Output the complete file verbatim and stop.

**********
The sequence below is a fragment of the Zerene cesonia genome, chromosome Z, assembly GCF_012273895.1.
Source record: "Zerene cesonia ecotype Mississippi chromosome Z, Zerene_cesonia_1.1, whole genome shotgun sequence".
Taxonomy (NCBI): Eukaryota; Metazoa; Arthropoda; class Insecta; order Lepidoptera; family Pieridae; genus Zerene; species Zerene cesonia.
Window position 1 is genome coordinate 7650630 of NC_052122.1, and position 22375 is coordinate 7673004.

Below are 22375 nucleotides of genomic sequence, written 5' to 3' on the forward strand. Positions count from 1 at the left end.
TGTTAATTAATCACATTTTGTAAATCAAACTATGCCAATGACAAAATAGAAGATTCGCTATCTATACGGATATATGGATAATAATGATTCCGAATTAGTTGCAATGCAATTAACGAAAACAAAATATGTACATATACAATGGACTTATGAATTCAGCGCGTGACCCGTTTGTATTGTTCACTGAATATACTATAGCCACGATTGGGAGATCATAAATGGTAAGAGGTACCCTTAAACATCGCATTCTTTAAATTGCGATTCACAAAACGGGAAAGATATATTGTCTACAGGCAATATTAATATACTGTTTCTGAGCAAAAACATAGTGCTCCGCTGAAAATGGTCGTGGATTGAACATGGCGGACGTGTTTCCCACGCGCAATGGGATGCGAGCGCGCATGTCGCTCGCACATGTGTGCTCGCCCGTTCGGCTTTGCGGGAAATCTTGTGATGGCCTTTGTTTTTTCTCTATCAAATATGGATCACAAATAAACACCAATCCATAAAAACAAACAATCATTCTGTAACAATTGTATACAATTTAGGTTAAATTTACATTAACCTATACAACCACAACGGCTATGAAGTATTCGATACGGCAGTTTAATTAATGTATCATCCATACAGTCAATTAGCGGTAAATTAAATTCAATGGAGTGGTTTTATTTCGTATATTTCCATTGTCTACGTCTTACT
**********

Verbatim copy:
The sequence below is a fragment of the Zerene cesonia genome, chromosome Z, assembly GCF_012273895.1.
Source record: "Zerene cesonia ecotype Mississippi chromosome Z, Zerene_cesonia_1.1, whole genome shotgun sequence".
Taxonomy (NCBI): Eukaryota; Metazoa; Arthropoda; class Insecta; order Lepidoptera; family Pieridae; genus Zerene; species Zerene cesonia.
Window position 1 is genome coordinate 7650630 of NC_052122.1, and position 22375 is coordinate 7673004.

Below are 22375 nucleotides of genomic sequence, written 5' to 3' on the forward strand. Positions count from 1 at the left end.
TGTTAATTAATCACATTTTGTAAATCAAACTATGCCAATGACAAAATAGAAGATTCGCTATCTATACGGATATATGGATAATAATGATTCCGAATTAGTTGCAATGCAATTAACGAAAACAAAATATGTACATATACAATGGACTTATGAATTCAGCGCGTGACCCGTTTGTATTGTTCACTGAATATACTATAGCCACGATTGGGAGATCATAAATGGTAAGAGGTACCCTTAAACATCGCATTCTTTAAATTGCGATTCACAAAACGGGAAAGATATATTGTCTACAGGCAATATTAATATACTGTTTCTGAGCAAAAACATAGTGCTCCGCTGAAAATGGTCGTGGATTGAACATGGCGGACGTGTTTCCCACGCGCAATGGGATGCGAGCGCGCATGTCGCTCGCACATGTGTGCTCGCCCGTTCGGCTTTGCGGGAAATCTTGTGATGGCCTTTGTTTTTTCTCTATCAAATATGGATCACAAATAAACACCAATCCATAAAAACAAACAATCATTCTGTAACAATTGTATACAATTTAGGTTAAATTTACATTAACCTATACAACCACAACGGCTATGAAGTATTCGATACGGCAGTTTAATTAATGTATCATCCATACAGTCAATTAGCGGTAAATTAAATTCAATGGAGTGGTTTTATTTCGTATATTTCCATTGTCTACGTCTTACT